http://wolframsyndrome.blogspot.com/2014/07/consultation-clinic.html

Photo of Dr. Fumihiko Urano Combating Wolfram Syndrome

Dr. Fumihiko Urano

Dr. Urano is a renowned physician and scientist developing therapeutics and diagnostics for Wolfram syndrome and juvenile onset diabetes. His areas of expertise include Wolfram syndrome, type 1 diabetes, Pediatric pathology and genetics and Molecular Endocrinology.  He is currently employed at the Washington University School of Medicine where he holds the Samuel E. Schechter Professor of Medicine, 2012 – present.

Three Step Formula to Provide a Cure for Wolfram Syndrome

I presented my strategy for providing a cure for Wolfram syndrome at the clinic this weekend. I think there are three steps to achieve this.

1. Stop the progression
2. Protect and Regrow remaining tissues
3. Replace damaged tissues

Slide01
Our current focus is to “Stop the progression” of the disease. We are testing if FDA-approved drugs currently used for other diseases may be beneficial for Wolfram syndrome patients, and we have four candidates. We are also developing new drugs specifically designed for Wolfram syndrome. 

We plan to use MANF for protecting remaining tissues, especially eye cells. Our final step is to replace damaged tissues using regenerative medicine. I will keep on talking about these.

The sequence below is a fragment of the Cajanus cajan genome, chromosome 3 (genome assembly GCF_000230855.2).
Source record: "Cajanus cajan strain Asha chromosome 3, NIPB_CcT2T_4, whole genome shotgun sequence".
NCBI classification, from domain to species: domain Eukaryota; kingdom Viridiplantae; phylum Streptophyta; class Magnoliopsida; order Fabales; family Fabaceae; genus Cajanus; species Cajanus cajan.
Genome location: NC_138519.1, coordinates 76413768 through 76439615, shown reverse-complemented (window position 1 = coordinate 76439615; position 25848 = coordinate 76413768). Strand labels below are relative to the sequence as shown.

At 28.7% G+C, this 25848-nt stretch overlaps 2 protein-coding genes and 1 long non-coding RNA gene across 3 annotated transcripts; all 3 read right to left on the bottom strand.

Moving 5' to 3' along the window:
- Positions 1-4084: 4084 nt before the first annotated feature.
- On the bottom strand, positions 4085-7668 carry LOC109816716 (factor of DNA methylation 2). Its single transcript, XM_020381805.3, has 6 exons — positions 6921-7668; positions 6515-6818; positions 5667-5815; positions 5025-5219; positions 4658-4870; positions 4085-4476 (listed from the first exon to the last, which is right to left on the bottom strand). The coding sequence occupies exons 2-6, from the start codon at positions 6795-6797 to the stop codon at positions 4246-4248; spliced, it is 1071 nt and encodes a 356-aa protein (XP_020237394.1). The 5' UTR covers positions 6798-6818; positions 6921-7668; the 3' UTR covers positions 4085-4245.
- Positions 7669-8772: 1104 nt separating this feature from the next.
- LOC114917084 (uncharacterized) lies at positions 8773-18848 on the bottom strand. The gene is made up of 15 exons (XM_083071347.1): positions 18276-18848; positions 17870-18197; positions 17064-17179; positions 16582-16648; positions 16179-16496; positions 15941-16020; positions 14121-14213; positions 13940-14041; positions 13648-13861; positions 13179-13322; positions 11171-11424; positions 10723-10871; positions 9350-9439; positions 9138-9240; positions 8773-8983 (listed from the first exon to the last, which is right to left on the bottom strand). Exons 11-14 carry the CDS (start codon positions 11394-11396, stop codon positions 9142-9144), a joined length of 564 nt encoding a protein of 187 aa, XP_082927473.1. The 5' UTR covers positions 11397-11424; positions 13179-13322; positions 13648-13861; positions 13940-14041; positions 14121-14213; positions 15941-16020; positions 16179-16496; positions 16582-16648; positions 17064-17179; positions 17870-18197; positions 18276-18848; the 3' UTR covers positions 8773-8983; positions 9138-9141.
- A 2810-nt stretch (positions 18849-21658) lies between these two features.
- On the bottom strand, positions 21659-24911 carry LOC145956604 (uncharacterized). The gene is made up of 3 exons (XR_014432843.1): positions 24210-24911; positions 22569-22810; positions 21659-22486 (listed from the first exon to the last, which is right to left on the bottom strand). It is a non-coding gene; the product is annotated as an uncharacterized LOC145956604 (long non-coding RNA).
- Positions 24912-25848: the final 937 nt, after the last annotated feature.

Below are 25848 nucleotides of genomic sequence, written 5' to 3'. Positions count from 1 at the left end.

Wolfram Research Clinic Day 2: Thank you and Thank you

I always appreciate the efforts of all the medical staff, administrative staff, volunteers, researchers, interpreters, and others who have been involved in the Wolfram syndrome research clinic.

It is my privilege to serve for patients with Wolfram syndrome and work with dedicated people who have been involved in our Wolfram syndrome research. My team has been working very hard to develop a novel drug for Wolfram syndrome.

I believe that our patients who are attending this year’s clinic are a little tired now. Thank you for your patience. Thank you for your faith in us. We have one more day to go!

Fumi Headshot